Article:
The London Eye

It's possibly the best way to see all the London attractions at once, as long as you have a head for heights!

The London Eye is a relatively new major landmark that towers over the river Thames from it’s position on the South Bank and is instantly recognisable due to it’s sheer size and shape.

Maybe you have seen pictures of the fireworks exploding around the wheel at New Year? Although this is a fabulous sight, nothing actually beats the views and the experience of taking a ride on the Eye yourself….

What Is The London Eye?

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Many people would consider the London Eye to be a Ferris wheel and some certainly do consider it as such, having given it the title of the fourth biggest ferris wheel in the world.

The difference from the Eye compared to a standard ferris wheel is that it is cantilevered - in other words, supported solely on one side at a single point in the centre.

It is classed as Europe’s largest cantilevered observation wheel and was pulled up into position after being constructed flat over the river in 1998 which was an achievement in itself.

A Brief History Of The London Eye


Originally, the idea for a wheel in the centre of London was the brainchild of two architects, David Marks and Julia Barfield.

This was in response to a competition in 1993 to design a new landmark in the UK to mark the approaching millennium celebrations. The competition was a flop but the idea stuck and the pair pursued their dream of the wheel which they explain is a representation of the turning of time.

Once they had secured funding (the majority of it coming from British Airways) the next job was to find the exact location and refine the design of the wheel itself and the capsules that people travelled in. Much work and design was done, bringing together people from many countries in Europe to produce the final product.

The wheel’s construction was partly done in the Netherlands using British Steel, glass in the capsules produced in Venice, Italy, bearings from Germany, spindles and hub cast in the Czech Republic and the capsules formed in France by cable-car producing specialists.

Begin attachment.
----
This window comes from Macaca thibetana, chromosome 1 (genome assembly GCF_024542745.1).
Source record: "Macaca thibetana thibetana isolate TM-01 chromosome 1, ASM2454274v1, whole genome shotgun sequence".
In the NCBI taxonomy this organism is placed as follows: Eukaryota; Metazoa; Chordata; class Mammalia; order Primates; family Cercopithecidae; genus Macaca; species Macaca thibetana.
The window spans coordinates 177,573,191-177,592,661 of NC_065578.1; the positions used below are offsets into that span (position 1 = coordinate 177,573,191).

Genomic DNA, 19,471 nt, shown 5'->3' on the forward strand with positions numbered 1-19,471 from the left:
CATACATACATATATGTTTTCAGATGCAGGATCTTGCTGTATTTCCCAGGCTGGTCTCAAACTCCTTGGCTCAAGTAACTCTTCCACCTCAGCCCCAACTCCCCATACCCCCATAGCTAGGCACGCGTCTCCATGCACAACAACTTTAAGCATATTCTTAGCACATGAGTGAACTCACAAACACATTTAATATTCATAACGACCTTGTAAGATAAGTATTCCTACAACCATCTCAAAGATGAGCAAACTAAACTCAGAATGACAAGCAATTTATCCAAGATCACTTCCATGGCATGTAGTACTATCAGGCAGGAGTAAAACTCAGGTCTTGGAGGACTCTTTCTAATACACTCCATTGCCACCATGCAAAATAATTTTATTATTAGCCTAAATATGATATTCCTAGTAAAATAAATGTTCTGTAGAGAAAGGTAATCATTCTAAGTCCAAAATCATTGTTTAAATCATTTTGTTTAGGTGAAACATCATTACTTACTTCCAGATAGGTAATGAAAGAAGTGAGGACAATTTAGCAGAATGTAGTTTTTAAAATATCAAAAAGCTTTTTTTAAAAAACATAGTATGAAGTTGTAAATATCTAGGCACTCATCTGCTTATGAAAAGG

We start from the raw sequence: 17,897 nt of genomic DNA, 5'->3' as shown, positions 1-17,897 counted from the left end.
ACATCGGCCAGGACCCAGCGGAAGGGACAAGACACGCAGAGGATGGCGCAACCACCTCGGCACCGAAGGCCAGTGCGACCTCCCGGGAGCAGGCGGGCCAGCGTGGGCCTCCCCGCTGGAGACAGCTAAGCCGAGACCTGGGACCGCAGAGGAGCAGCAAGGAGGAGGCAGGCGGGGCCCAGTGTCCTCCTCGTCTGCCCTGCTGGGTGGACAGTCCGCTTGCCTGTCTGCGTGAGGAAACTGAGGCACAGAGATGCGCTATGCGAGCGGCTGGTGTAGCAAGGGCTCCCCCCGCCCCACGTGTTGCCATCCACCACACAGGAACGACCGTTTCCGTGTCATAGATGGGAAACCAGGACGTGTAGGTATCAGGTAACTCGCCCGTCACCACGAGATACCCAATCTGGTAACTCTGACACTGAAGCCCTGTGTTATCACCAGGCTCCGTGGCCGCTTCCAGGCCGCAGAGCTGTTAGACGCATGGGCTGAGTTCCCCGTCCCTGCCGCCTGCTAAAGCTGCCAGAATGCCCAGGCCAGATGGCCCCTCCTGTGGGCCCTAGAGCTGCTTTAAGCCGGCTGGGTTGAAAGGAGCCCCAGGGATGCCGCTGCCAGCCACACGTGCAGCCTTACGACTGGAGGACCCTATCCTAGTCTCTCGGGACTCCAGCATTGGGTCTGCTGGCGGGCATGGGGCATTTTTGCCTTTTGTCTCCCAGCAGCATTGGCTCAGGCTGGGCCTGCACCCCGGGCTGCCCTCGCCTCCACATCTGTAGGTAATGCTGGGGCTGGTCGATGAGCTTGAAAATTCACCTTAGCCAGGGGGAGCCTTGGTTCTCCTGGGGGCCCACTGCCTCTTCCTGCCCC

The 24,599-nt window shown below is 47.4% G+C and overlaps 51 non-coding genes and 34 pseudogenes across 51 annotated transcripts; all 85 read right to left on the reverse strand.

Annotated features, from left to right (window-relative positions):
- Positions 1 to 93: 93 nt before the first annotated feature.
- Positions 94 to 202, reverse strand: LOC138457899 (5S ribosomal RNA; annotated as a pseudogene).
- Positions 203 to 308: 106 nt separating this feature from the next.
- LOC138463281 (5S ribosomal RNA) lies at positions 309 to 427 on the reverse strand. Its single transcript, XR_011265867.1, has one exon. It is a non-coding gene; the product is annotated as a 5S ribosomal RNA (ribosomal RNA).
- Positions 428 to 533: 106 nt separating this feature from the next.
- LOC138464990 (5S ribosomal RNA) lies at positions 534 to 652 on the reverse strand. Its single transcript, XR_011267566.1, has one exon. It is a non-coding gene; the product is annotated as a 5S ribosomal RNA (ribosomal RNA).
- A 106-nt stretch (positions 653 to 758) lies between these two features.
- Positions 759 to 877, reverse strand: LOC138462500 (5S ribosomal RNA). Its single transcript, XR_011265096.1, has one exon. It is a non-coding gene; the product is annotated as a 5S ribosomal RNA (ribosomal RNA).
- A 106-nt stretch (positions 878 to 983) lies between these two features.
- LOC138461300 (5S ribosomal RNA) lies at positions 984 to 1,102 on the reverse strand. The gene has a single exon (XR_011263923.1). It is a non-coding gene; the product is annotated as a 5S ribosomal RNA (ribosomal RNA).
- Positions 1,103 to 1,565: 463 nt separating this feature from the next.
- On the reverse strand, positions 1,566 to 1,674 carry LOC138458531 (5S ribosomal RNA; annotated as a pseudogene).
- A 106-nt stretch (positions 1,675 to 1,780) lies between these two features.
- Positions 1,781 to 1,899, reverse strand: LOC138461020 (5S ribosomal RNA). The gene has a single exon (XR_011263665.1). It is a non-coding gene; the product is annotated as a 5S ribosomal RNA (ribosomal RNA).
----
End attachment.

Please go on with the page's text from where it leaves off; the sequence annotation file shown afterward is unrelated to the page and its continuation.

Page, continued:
The work to build the Eye started in 1998 and was officially opened by the then British Prime Minister, Tony Blair, just before the Millennium celebrations on 31st December 1999.

Sadly as it was slightly behind schedule, no passengers rode on the wheel until March 2000.

Originally given a five year lease to stand in its current position, the local council granted the Eye a permanent licence to be there. After some legal wrangling with the organisation who own the land that part of the wheel’s supports stand on, a 25 year lease was granted in 2006.

It is now the most visited paid tourist attraction in the UK with more than an astounding 3.5 million visitors each year.

London Eye photo montage

Key Features

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The London Eye stands a massive 135 metres high on the banks of the River Thames and whilst riding the wheel you have 360⁰ moving views of the surrounding spectacular London scenery and buildings.

A full rotation takes 30 minutes, travelling at a speed of 26cm per second which is plenty of time to spot all the nearby famous landmarks. On a clear day it is thought that you are able to see around 40km away meaning that Windsor Castle could be visible if you look hard enough!

There are 32 pods or capsules that allow you to ride on the wheel and these are numbered 1-12 and 14-33 - missing out the infamous number 13 which traditionally is unlucky! The number of capsules is significant as it represents the 32 boroughs of London.

Normally the Eye can carry up to 800 people in a single rotation which is approximately 25 visitors in each pod.

Fun Facts About The London Eye

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  • More than 5000 people have got engaged on the London Eye along with over 500 weddings. The first wedding took place in 2001.
  • The circumference of the wheel is 424 metres so if it were not a wheel and unrolled it would take the crown as the tallest building in London. This would overtake the current holder of that title The Shard which stands at 310 metres.
  • To mark the 60th anniversary of the Queen’s coronation one of the capsules was named the Coronation Capsule and decorated red to ensure it stood out.
  • The whole construction of the wheel weighs in at more than 1000 tonnes.
  • In a single year the London Eye rotates approximately 3700km which is roughly the distance between London and Cairo!
  • In the first 15 years that the Eye has been in place the total of all the rotations adds up to around 32,900 miles which is nearly 1.3 times the Earth’s circumference.

London Eye Visitor Information

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Visiting the London Eye is a straightforward process. The ticket office is located at County Hall (SE1 7PB) which is the building directly next to the Eye itself.

Enhanced security checks are performed upon entry.


Pre-booking of tickets is essential to ensure you can visit the Eye when it suits you and there are a variety of packages available to visit. It is open from 11am to 6pm most days during the year (some main holidays may be exempt) and prices can be dependent on the day that you visit and time slots are allocated;

  • Standard - Adults from £24.50, children (3-15 years) from £22 and children under 3 are free.
  • Fast track - Allows quicker entry in the allocated time slot. Adults from £41, children (3-15 years) from £37.50 and children under 3 are free.
  • Champagne Experience - A glass of champagne for the ride along with quicker entry in the allocated time slot. Adults from £45, children under 3 are free.
  • Student ticket - £20
  • Family Standard ticket - Book as a family and save money! Minimum 1 adult and 2 children.
  • Private Pod - Access to the private pod exclusively for one rotation of the wheel. From £250 per pod.
  • Pub Pod - Fast track entrance to the pub pod where you can enjoy up to two drinks per person on your rotation of the wheel. Adults £55.